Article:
Burned before in free-agent market, Eagles avoid big names

The Eagles signed Patrick Chung to a three-year deal. (John Raoux/AP file photo)

It was exciting to see the Eagles make a big splash on the first day of NFL free agency, especially since it was Nnamdi Asomugha being thrown overboard.

Hey, at least he made contact. The Eagles will pay Asomugha $4 million not to play for them in 2013 and that is the best bargain general manager Howie Roseman could have made.

There are two ways to make your team better, and subtraction is the easy one. It is the addition part that gets tricky, as Asomugha's two-year display of ineffectiveness demonstrated.

On the addition side of the ledger, the Eagles made news that will appear under a smaller headline. They signed a total of five players: tight end/fullback James Casey, safety Patrick Chung, defensive tackle Isaac Sapoaga, linebacker Jason Phillips and cornerback Bradley Fletcher.

If you can honestly say you'd heard of all five before Tuesday, congratulations. You are now overqualified to work in an NFL personnel department. Seriously. The Eagles were so excited by the moves, they originally announced they'd signed Fletcher Bradley.

Backward or forward, he can't be as big a bust as Asomugha. That's because there are absolutely no expectations attached to his signing.

If you were expecting a little more sizzle, that's understandable. Frankly, the league isn't doing its member franchises any favors. The NFL Network ran hours of programming building up to a "Free Agent Frenzy" at the opening of the market. For fans of many cap-strapped teams, that was practically cruel - like Mom and Dad leaving cookies out for Santa but cementing the chimney closed on Christmas Eve.

Let's just say it creates high expectations. At precisely 4 p.m., Roseman was free to hammer out the enormous contracts he will soon be asking players to renegotiate for salary-cap relief.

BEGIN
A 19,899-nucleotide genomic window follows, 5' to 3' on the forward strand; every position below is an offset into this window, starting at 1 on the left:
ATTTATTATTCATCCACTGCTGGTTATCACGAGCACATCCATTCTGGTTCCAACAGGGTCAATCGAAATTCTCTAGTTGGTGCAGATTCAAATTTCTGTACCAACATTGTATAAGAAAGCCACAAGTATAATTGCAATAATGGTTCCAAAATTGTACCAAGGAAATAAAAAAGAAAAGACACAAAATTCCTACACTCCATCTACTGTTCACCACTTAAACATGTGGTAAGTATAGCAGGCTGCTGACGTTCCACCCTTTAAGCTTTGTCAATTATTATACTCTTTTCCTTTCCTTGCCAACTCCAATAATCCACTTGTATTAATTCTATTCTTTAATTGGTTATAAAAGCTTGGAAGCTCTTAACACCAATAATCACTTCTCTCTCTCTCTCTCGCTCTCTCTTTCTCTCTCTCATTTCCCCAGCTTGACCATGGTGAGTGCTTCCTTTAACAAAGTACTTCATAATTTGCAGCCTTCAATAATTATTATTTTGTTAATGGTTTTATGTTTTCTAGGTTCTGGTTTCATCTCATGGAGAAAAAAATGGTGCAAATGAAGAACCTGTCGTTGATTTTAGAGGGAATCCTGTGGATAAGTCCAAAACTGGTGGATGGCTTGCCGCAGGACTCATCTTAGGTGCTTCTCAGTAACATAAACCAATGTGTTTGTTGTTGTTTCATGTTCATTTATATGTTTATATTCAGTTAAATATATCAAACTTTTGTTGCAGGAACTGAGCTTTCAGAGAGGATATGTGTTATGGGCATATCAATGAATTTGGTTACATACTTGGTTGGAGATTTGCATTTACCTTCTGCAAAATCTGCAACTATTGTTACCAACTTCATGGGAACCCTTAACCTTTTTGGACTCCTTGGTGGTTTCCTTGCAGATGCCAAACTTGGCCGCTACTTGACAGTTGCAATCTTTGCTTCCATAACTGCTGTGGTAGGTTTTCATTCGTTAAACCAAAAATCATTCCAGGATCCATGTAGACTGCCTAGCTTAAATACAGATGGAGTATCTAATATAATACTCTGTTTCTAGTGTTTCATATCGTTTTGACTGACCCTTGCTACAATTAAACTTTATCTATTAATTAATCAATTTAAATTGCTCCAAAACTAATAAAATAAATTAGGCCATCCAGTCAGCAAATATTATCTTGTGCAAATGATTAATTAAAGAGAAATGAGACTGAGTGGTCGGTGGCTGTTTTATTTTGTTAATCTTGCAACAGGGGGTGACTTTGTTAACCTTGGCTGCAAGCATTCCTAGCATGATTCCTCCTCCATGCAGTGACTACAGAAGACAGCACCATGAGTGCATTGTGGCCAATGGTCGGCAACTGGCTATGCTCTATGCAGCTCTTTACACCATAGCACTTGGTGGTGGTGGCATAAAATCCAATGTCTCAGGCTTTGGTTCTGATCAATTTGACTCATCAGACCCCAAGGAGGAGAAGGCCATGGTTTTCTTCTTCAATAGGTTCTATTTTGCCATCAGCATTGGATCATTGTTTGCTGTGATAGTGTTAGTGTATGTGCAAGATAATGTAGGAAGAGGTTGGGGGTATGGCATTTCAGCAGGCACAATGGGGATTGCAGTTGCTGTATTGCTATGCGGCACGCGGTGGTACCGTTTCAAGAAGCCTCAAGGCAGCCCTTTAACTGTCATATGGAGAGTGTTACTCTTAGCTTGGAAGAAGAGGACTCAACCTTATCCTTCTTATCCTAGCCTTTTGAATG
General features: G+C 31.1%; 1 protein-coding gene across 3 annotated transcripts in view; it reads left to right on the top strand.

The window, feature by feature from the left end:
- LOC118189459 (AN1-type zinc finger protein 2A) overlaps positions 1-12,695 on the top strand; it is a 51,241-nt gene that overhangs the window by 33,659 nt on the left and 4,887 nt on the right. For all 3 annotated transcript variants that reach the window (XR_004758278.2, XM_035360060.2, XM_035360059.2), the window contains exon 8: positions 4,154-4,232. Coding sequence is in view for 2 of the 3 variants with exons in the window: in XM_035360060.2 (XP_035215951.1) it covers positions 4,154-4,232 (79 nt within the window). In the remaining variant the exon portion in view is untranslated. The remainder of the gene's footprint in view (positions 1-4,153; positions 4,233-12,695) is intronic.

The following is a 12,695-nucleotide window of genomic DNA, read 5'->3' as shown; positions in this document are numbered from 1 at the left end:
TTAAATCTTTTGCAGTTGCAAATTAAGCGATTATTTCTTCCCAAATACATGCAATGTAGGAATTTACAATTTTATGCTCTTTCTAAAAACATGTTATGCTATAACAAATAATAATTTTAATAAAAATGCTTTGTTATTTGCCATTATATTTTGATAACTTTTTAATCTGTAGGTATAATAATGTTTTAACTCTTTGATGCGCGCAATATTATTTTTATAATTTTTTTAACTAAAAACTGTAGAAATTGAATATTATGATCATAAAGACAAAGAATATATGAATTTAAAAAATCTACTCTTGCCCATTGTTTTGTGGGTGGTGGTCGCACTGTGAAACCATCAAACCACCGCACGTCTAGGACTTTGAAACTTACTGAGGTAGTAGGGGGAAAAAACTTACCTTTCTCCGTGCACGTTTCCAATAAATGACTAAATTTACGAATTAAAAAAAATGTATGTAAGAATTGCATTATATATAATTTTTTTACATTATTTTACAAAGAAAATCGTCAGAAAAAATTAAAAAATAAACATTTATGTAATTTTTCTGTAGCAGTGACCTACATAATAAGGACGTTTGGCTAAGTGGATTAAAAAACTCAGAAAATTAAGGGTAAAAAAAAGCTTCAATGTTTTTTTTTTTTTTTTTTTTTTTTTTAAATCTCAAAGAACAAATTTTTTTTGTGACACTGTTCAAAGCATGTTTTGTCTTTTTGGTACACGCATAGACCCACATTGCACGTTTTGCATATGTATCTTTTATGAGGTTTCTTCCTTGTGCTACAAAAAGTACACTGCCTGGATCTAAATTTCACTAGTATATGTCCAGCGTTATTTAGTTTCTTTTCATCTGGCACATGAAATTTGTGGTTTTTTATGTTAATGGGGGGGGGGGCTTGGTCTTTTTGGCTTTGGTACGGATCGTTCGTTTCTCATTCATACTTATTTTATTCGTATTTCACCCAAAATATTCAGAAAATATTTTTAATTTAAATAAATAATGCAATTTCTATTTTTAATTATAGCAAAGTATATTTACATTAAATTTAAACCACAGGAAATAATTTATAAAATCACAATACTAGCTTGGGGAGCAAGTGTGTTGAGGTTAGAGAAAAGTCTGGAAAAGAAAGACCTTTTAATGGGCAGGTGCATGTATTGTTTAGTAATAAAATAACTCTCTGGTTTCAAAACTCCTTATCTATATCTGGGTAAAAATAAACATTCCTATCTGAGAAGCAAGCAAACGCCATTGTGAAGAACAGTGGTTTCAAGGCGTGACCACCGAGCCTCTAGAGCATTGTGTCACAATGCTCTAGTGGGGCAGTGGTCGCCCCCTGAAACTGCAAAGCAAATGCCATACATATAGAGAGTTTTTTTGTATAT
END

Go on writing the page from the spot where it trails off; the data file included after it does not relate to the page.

Instead, the Eagles made a series of smaller, less glitzy moves. That is understandable, given their last free-spending foray into the marketplace. Once bitten by Asomugha and the rest of that 2011 class, twice shy.

The alternative interpretation is a bit more sobering. Maybe the Eagles weren't being prudent by not throwing big money at big names like Dashon Goldson and Sean Smith. Maybe after the new three-day feeling-out period, they knew they weren't high on the list of attractive destinations for players looking to win now.

The Eagles are no longer a perennial contender with a proven head coach and a superior new practice facility. They are a 4-12 team with an unknown quantity at head coach and a dubious quarterback situation. The facility is still nice, but the rest of the league has long caught up in that area.

There is, of course, another criterion used by free agents looking for a new gig: cash money, filthy lucre, piles of dough. The Eagles have plenty of that to spend. Their salary cap is unburdened by a legitimate franchise quarterback or a single defensive player worth paying above-market rates.

That vast cap space and the Eagles' arm-long list of needs make for a dangerous combination. This team desperately needs impact players, especially on the defensive side. But investing large sums of money in a guy who could be the next Asomugha does not seem like a great idea. Spending wisely on a group of second-tier free agents probably makes more sense strategically. It just doesn't excite fans who are overdue for a little positive news.

All the big names were in the reports that said the Eagles were not immediately in play. Goldson, the hottest name among safeties, was bound for Tampa. Darrelle Revis, the Jets' star cornerback, is probably getting traded elsewhere. Glover Quin, the Houston safety (did we mention the Eagles need DBs?), is visiting the Lions.

An offseason can't really be evaluated until it is complete. Even then, you don't always know for sure until after a season or two. So it is ridiculously early to form opinions about the approach taken by Roseman and new coach Chip Kelly. If they have a plan, it won't be clear until after they've executed it.

It will take more than one afternoon of contrived "frenzy" - and more than the five gentlemen they did sign - to turn the Eagles ship around. At least they started off by throwing some dead weight over the side.


Contact Phil Sheridan at psheridan@phillynews.com. Follow @Sheridanscribe on Twitter.